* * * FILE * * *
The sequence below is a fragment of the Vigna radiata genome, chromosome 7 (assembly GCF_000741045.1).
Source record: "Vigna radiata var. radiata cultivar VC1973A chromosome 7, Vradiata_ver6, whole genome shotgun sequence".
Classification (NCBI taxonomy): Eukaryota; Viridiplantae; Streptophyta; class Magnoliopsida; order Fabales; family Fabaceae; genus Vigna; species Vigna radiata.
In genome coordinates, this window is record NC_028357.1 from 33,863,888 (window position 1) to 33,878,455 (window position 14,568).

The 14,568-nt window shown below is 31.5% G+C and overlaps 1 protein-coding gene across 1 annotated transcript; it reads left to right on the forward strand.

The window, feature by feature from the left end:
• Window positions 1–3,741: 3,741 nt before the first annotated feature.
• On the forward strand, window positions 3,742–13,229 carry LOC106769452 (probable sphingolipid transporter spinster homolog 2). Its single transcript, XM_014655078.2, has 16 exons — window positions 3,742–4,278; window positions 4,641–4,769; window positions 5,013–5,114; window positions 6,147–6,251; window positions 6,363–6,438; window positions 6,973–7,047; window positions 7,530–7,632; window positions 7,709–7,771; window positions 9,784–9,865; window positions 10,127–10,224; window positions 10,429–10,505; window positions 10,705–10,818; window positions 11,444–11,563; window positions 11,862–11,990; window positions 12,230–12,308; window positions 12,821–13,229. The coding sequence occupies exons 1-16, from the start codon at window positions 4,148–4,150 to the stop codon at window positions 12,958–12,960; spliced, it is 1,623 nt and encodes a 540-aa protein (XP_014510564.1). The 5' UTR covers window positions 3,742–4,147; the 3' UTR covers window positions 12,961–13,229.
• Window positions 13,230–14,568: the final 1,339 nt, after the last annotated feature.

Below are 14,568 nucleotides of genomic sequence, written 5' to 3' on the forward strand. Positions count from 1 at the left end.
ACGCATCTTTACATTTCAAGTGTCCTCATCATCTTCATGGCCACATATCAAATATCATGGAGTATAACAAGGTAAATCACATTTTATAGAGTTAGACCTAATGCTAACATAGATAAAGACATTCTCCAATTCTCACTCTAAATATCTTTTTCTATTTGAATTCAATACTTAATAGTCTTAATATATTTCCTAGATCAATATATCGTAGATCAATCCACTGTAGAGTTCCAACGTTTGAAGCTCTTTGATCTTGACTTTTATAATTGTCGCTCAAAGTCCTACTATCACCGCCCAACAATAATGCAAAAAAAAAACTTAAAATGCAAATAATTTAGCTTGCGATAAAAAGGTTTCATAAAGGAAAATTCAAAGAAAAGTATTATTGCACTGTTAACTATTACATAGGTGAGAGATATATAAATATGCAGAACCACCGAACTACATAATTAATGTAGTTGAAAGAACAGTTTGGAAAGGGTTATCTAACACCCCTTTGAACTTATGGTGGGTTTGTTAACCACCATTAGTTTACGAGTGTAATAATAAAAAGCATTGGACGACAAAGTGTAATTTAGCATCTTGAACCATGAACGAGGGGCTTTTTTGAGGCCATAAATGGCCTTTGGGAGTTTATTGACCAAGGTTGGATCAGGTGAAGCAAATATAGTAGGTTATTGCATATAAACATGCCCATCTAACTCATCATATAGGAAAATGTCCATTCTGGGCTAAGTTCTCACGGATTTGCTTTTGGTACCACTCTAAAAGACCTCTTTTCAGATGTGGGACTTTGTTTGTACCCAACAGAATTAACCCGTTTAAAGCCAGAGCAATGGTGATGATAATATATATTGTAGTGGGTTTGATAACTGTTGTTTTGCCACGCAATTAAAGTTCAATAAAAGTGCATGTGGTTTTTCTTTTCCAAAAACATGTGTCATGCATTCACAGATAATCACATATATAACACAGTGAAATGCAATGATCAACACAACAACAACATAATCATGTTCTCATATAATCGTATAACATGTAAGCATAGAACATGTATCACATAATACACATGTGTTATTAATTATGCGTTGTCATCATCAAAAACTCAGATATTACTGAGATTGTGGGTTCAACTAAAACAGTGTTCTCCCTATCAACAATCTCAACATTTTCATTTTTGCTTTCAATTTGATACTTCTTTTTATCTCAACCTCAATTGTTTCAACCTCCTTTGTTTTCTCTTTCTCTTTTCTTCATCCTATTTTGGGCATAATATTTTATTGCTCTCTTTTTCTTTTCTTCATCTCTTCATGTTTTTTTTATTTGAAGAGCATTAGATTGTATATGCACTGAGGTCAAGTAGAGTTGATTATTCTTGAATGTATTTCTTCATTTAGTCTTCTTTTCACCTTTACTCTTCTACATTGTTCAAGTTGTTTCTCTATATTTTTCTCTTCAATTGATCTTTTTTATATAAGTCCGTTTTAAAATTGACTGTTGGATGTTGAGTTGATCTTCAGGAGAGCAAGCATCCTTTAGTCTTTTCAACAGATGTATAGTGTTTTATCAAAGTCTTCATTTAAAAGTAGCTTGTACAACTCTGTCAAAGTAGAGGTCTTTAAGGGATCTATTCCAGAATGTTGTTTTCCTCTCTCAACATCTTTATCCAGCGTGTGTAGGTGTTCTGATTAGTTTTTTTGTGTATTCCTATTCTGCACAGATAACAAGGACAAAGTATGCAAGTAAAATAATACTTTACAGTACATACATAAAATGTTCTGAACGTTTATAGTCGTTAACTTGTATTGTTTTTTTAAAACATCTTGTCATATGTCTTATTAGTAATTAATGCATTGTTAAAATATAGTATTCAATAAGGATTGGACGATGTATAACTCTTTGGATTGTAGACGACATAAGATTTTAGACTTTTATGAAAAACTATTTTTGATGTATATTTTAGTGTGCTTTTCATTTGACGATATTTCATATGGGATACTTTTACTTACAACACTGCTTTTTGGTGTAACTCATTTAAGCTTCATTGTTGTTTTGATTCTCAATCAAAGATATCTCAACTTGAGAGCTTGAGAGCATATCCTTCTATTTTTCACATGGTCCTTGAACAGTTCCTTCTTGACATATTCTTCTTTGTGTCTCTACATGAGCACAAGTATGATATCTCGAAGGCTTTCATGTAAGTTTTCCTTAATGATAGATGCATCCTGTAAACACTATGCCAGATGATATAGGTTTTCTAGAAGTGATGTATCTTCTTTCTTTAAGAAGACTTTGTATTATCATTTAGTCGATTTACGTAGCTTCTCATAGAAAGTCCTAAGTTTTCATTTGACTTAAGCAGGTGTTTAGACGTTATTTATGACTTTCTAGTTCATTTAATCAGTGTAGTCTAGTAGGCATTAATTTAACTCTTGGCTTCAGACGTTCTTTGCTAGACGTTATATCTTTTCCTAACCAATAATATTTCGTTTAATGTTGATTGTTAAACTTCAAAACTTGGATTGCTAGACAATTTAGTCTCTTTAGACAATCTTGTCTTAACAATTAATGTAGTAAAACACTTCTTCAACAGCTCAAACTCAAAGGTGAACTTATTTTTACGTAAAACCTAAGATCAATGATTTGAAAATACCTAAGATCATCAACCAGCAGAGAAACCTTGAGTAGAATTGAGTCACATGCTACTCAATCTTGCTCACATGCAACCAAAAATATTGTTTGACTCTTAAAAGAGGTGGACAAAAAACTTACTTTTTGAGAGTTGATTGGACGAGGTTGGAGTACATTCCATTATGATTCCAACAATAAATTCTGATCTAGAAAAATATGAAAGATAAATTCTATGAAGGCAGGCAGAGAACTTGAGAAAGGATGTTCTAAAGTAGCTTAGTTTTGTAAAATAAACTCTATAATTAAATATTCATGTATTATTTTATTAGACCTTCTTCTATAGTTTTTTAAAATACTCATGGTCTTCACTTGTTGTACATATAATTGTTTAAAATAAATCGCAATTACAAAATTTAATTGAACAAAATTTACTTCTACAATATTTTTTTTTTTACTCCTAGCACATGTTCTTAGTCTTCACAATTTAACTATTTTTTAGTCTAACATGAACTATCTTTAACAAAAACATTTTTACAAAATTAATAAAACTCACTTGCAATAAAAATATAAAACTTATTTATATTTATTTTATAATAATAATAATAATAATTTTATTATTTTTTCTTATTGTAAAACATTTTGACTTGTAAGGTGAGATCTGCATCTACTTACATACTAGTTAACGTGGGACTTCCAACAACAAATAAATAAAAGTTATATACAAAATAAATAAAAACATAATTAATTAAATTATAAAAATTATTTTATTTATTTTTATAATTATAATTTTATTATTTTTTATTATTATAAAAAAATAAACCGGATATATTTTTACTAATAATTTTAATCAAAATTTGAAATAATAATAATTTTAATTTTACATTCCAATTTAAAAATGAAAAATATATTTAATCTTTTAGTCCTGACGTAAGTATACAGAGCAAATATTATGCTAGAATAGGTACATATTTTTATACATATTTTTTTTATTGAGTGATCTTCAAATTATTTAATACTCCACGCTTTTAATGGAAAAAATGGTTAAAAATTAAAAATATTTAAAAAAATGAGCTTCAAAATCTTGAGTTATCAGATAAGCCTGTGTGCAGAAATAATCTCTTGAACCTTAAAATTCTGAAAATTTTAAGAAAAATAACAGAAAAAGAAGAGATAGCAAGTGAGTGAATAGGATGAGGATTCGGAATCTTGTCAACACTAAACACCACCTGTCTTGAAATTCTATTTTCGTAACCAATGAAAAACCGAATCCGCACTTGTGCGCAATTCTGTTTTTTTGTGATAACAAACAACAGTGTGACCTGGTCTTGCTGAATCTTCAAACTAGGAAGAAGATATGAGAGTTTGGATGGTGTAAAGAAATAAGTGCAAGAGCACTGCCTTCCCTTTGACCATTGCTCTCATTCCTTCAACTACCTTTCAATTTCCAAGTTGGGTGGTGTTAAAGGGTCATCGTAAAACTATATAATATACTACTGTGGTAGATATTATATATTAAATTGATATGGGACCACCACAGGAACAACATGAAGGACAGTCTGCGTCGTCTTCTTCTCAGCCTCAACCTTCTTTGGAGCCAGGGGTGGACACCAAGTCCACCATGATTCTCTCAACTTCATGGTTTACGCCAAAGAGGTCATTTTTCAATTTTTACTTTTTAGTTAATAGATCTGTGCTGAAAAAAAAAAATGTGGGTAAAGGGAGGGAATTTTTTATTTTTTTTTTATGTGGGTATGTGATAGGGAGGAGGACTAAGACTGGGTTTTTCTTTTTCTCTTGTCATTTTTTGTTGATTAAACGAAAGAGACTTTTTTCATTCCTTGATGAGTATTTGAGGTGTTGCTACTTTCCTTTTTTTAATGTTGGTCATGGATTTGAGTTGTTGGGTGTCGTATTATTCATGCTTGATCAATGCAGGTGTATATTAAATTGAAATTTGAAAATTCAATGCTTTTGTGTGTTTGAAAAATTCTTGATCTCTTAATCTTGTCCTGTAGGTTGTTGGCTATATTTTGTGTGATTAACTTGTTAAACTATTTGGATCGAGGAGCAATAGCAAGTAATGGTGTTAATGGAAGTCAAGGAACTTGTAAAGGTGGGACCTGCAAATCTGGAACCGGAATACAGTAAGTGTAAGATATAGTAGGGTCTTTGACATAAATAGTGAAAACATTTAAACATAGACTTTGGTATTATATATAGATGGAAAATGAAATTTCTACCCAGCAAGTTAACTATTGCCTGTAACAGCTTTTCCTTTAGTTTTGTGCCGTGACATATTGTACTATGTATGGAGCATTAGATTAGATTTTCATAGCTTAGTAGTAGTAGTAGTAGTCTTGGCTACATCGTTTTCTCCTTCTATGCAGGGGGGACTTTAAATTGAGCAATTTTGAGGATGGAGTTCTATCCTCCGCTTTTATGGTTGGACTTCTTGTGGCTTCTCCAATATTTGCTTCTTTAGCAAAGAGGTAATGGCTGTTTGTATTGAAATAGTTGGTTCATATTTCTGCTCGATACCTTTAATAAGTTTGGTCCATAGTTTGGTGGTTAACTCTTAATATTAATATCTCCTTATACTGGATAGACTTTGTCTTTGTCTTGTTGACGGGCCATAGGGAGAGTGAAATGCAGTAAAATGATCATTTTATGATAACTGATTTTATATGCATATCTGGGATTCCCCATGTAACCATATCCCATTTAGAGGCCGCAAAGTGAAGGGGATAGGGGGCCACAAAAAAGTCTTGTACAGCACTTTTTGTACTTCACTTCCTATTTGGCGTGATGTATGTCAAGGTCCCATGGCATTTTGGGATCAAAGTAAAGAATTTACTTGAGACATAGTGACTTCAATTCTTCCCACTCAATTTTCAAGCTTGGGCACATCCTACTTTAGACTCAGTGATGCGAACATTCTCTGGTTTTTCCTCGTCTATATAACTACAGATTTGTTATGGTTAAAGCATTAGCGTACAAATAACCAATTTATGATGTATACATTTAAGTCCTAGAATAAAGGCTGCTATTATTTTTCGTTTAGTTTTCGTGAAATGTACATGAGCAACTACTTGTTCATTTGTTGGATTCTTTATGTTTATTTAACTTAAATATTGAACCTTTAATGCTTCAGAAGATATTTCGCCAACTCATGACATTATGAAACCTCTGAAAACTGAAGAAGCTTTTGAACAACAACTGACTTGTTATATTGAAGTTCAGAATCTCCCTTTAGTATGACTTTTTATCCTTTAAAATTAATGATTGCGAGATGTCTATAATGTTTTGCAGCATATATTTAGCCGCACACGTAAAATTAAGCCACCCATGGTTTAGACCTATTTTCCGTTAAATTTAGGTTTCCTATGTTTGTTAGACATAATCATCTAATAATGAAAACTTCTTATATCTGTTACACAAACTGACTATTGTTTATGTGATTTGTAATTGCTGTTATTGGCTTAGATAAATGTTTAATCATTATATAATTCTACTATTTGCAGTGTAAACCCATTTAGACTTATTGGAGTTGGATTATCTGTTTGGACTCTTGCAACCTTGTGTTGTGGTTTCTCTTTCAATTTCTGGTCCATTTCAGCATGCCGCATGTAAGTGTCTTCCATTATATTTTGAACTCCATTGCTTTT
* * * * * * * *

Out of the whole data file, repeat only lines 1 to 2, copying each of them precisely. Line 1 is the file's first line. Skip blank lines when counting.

The sequence below is a fragment of the Vigna radiata genome, chromosome 7 (assembly GCF_000741045.1).
Source record: "Vigna radiata var. radiata cultivar VC1973A chromosome 7, Vradiata_ver6, whole genome shotgun sequence".